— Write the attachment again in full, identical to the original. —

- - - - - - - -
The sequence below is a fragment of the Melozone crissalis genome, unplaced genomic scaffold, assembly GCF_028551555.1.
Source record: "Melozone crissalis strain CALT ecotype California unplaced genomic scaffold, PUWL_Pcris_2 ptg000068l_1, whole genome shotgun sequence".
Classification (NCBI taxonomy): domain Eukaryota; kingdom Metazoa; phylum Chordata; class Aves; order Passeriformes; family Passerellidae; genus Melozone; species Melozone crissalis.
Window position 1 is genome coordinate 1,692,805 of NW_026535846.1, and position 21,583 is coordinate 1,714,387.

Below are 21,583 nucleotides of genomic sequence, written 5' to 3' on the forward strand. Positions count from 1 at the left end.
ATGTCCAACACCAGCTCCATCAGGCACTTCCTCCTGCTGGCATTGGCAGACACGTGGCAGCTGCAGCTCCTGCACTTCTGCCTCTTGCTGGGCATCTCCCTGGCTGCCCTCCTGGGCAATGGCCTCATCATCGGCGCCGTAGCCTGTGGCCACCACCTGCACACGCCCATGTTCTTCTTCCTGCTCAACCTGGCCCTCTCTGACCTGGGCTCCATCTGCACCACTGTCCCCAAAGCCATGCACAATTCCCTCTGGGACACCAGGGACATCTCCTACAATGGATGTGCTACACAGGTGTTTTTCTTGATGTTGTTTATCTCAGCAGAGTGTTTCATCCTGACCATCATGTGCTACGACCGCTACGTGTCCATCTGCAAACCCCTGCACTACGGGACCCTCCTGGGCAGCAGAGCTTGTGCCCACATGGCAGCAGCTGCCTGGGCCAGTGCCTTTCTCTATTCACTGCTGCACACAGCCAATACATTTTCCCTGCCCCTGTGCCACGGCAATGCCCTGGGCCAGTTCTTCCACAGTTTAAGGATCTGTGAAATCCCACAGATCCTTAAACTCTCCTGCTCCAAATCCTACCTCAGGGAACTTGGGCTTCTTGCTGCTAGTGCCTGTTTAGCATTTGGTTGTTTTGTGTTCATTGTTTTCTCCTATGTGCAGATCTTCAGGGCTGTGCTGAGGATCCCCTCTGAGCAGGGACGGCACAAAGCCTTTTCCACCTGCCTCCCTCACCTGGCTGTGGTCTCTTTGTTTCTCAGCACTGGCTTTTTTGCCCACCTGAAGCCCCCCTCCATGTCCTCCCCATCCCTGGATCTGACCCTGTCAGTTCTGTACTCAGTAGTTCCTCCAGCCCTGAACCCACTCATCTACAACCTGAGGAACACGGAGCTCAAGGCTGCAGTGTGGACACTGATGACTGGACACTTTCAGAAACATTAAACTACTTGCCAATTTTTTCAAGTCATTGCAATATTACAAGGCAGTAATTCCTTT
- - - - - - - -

The sequence below is a fragment of the Melozone crissalis genome, unplaced genomic scaffold, assembly GCF_028551555.1.
Source record: "Melozone crissalis strain CALT ecotype California unplaced genomic scaffold, PUWL_Pcris_2 ptg000068l_1, whole genome shotgun sequence".
Classification (NCBI taxonomy): domain Eukaryota; kingdom Metazoa; phylum Chordata; class Aves; order Passeriformes; family Passerellidae; genus Melozone; species Melozone crissalis.
Window position 1 is genome coordinate 1,692,805 of NW_026535846.1, and position 21,583 is coordinate 1,714,387.

Below are 21,583 nucleotides of genomic sequence, written 5' to 3' on the forward strand. Positions count from 1 at the left end.
ATGTCCAACACCAGCTCCATCAGGCACTTCCTCCTGCTGGCATTGGCAGACACGTGGCAGCTGCAGCTCCTGCACTTCTGCCTCTTGCTGGGCATCTCCCTGGCTGCCCTCCTGGGCAATGGCCTCATCATCGGCGCCGTAGCCTGTGGCCACCACCTGCACACGCCCATGTTCTTCTTCCTGCTCAACCTGGCCCTCTCTGACCTGGGCTCCATCTGCACCACTGTCCCCAAAGCCATGCACAATTCCCTCTGGGACACCAGGGACATCTCCTACAATGGATGTGCTACACAGGTGTTTTTCTTGATGTTGTTTATCTCAGCAGAGTGTTTCATCCTGACCATCATGTGCTACGACCGCTACGTGTCCATCTGCAAACCCCTGCACTACGGGACCCTCCTGGGCAGCAGAGCTTGTGCCCACATGGCAGCAGCTGCCTGGGCCAGTGCCTTTCTCTATTCACTGCTGCACACAGCCAATACATTTTCCCTGCCCCTGTGCCACGGCAATGCCCTGGGCCAGTTCTTCCACAGTTTAAGGATCTGTGAAATCCCACAGATCCTTAAACTCTCCTGCTCCAAATCCTACCTCAGGGAACTTGGGCTTCTTGCTGCTAGTGCCTGTTTAGCATTTGGTTGTTTTGTGTTCATTGTTTTCTCCTATGTGCAGATCTTCAGGGCTGTGCTGAGGATCCCCTCTGAGCAGGGACGGCACAAAGCCTTTTCCACCTGCCTCCCTCACCTGGCTGTGGTCTCTTTGTTTCTCAGCACTGGCTTTTTTGCCCACCTGAAGCCCCCCTCCATGTCCTCCCCATCCCTGGATCTGACCCTGTCAGTTCTGTACTCAGTAGTTCCTCCAGCCCTGAACCCACTCATCTACAACCTGAGGAACACGGAGCTCAAGGCTGCAGTGTGGACACTGATGACTGGACACTTTCAGAAACATTAAACTACTTGCCAATTTTTTCAAGTCATTGCAATATTACAAGGCAGTAATTCCTTT